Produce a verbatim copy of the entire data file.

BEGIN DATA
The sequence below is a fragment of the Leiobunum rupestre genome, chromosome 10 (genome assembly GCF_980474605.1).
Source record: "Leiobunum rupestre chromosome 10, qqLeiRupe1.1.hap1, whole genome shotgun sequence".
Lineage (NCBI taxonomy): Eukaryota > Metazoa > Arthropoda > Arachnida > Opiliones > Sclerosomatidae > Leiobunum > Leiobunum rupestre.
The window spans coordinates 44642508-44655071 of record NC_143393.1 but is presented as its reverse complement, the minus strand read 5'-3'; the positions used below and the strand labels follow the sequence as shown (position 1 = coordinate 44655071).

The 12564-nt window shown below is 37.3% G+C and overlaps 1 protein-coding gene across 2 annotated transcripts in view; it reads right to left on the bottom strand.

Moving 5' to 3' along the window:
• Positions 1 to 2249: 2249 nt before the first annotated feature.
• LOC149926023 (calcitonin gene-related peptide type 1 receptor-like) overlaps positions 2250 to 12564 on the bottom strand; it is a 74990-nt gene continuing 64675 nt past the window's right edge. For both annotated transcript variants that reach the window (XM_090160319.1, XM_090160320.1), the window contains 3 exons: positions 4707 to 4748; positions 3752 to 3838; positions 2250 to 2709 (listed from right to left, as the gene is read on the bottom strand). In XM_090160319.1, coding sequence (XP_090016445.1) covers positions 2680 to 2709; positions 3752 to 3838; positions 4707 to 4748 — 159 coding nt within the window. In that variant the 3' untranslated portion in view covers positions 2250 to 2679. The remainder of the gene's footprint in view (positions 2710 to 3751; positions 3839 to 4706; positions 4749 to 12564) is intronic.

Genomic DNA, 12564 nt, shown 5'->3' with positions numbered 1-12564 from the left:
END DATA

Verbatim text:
The sequence below is a fragment of the Leiobunum rupestre genome, chromosome 10 (genome assembly GCF_980474605.1).
Source record: "Leiobunum rupestre chromosome 10, qqLeiRupe1.1.hap1, whole genome shotgun sequence".
Lineage (NCBI taxonomy): Eukaryota > Metazoa > Arthropoda > Arachnida > Opiliones > Sclerosomatidae > Leiobunum > Leiobunum rupestre.
The window spans coordinates 44642508-44655071 of record NC_143393.1 but is presented as its reverse complement, the minus strand read 5'-3'; the positions used below and the strand labels follow the sequence as shown (position 1 = coordinate 44655071).

The 12564-nt window shown below is 37.3% G+C and overlaps 1 protein-coding gene across 2 annotated transcripts in view; it reads right to left on the bottom strand.

Moving 5' to 3' along the window:
• Positions 1 to 2249: 2249 nt before the first annotated feature.
• LOC149926023 (calcitonin gene-related peptide type 1 receptor-like) overlaps positions 2250 to 12564 on the bottom strand; it is a 74990-nt gene continuing 64675 nt past the window's right edge. For both annotated transcript variants that reach the window (XM_090160319.1, XM_090160320.1), the window contains 3 exons: positions 4707 to 4748; positions 3752 to 3838; positions 2250 to 2709 (listed from right to left, as the gene is read on the bottom strand). In XM_090160319.1, coding sequence (XP_090016445.1) covers positions 2680 to 2709; positions 3752 to 3838; positions 4707 to 4748 — 159 coding nt within the window. In that variant the 3' untranslated portion in view covers positions 2250 to 2679. The remainder of the gene's footprint in view (positions 2710 to 3751; positions 3839 to 4706; positions 4749 to 12564) is intronic.

Genomic DNA, 12564 nt, shown 5'->3' with positions numbered 1-12564 from the left: